Chivi takes Command Agric to village level


Herald Reporter
Chivi Rural District will launch a Village Command Agriculture programme to ensure that villagers put to proper use inputs supplied by Government for the improvement of yields to secure household and national food security. The village initiative would be anchored on the Presidential Inputs Scheme through which President Mugabe has been supplying free inputs to communal farmers throughout the country.

Speaking at a meeting with headmen and farmers in Chivi South over the weekend, Chivi Rural District Council chairperson Dr Killer Zivhu said they would set up village committees to monitor the implementation of the programme at the grassroots level.

“We are saying as a district that Village Command Agriculture is the only way to go,” he said. “This is because it will complement the Village Zim-Asset which we successfully launched and implemented in our district.

“Through Village Zim-Asset, we managed to build schools, rehabilitate dams and roads and mobilised the community to work together on various developmental projects.”

Dr Zivhu said President Mugabe would remain the main anchor of Village Command Agriculture through the supply of the free inputs to villagers.

“The committees we will establish will work together with Agritex officials to ensure that every input supplied by the President is accounted for,” he said. “We want to take Command Agriculture to the grassroots. In some areas, some people are still waiting for the programme and think that it is only meant for commercial farmers.

“Once we all participate in Command Agriculture, we will be able to revive our industry as it depends on agriculture and then we will be creating employment in the process and earn more foreign currency through exports. Villagers should also participate in creating that employment by successfully taking part in the programme.”

Dr Zivhu said every official and politician should ensure programmes such as Command Agriculture were successful at their level of administration.

“Councillors should be more active in villages, Members of Parliament in their constituencies, Senators in districts and provincial ministers at provincial level,” he said.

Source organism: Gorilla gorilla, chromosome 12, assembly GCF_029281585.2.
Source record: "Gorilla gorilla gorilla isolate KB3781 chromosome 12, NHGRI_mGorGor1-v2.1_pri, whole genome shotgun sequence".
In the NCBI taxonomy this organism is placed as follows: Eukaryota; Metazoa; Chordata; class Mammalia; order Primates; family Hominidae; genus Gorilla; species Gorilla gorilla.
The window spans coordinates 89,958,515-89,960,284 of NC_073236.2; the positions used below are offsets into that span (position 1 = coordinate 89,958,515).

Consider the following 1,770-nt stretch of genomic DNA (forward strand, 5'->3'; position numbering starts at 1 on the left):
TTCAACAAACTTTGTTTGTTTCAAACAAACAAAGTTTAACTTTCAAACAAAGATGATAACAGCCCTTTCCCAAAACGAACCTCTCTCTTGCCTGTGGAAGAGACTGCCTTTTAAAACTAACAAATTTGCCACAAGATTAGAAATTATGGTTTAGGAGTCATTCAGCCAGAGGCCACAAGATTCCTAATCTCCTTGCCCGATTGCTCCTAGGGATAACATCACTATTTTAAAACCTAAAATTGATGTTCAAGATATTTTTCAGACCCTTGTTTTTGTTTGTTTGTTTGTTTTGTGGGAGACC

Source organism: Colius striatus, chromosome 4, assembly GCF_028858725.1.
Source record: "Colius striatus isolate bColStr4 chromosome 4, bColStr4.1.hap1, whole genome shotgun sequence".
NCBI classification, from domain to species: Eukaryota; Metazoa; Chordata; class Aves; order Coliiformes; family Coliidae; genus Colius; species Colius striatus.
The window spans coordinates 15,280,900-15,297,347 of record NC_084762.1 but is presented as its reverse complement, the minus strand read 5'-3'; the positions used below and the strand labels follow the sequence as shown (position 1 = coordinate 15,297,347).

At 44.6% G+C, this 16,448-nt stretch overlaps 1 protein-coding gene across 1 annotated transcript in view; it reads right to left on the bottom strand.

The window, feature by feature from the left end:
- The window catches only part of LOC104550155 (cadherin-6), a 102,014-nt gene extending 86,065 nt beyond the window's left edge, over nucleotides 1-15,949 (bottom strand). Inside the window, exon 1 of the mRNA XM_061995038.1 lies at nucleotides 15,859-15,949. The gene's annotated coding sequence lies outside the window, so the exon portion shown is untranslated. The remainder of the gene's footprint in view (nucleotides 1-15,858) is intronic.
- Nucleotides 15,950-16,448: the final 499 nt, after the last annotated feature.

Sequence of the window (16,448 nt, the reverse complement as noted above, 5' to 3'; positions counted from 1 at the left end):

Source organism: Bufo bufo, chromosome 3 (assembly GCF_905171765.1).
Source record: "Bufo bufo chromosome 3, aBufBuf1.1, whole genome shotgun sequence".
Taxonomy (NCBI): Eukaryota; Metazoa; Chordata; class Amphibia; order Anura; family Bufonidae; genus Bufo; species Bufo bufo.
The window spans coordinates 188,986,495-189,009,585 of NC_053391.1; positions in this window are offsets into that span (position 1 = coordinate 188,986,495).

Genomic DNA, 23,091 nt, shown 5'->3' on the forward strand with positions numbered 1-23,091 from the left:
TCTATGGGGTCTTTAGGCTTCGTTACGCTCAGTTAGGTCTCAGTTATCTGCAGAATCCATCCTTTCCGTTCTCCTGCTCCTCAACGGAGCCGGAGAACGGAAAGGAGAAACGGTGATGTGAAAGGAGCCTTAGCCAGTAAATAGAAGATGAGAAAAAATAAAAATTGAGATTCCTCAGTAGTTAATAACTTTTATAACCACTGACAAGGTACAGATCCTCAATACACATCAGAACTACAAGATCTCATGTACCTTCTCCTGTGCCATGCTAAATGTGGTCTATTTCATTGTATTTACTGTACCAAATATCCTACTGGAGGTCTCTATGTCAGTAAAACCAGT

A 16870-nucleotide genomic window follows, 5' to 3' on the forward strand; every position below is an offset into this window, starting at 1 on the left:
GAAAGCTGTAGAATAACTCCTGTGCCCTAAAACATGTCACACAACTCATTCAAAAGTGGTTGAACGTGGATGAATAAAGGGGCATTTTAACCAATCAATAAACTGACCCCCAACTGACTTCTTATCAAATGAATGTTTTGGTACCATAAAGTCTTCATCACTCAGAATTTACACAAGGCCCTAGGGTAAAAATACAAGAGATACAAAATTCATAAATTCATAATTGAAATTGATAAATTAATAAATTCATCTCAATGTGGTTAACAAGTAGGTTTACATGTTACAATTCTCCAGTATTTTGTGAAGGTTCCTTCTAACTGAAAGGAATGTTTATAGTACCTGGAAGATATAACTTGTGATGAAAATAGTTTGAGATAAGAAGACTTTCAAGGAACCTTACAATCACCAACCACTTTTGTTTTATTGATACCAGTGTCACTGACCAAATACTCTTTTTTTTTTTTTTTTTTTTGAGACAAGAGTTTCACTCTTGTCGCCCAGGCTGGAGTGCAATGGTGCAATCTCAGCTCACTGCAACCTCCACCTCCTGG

“This way we popularise programmes such as Command Agriculture much faster for the benefit of our nation. Councillors in Chivi are going to take the programme to the wards they administer and closely monitor its implementation to complement the efforts of our leaders at the national level.”

Dr Zivhu said a private seed company, K2, whose representative was present at the meeting, had showed an interest in partnering the district on additional inputs.

He urged villagers not to sell inputs from Government following reports that some of them sold fertilisers to sugar cane farmers in the Lowveld last year.

Village Command Agriculture will feed into the national programme, which was a success last farming season and helped restore the country’s food security.

Many farmers participated in Command Agriculture after getting free inputs from Government and they are expected to deliver five tonnes each to the Grain Marketing Board.

Dr Zivhu announced at the meeting that there were efforts to set up a Village Tourism Centre near Tokwe Mukosi Dam in the district for villagers to benefit from the country’s largest inland dam, which was recently commissioned by President Mugabe.

“We are going to construct a Village Tourism Centre using the methods used by our ancestors,” he said. “We will build the village using ancient methods so that those who come and visit the dam, including foreigners, will also visit the centre.”

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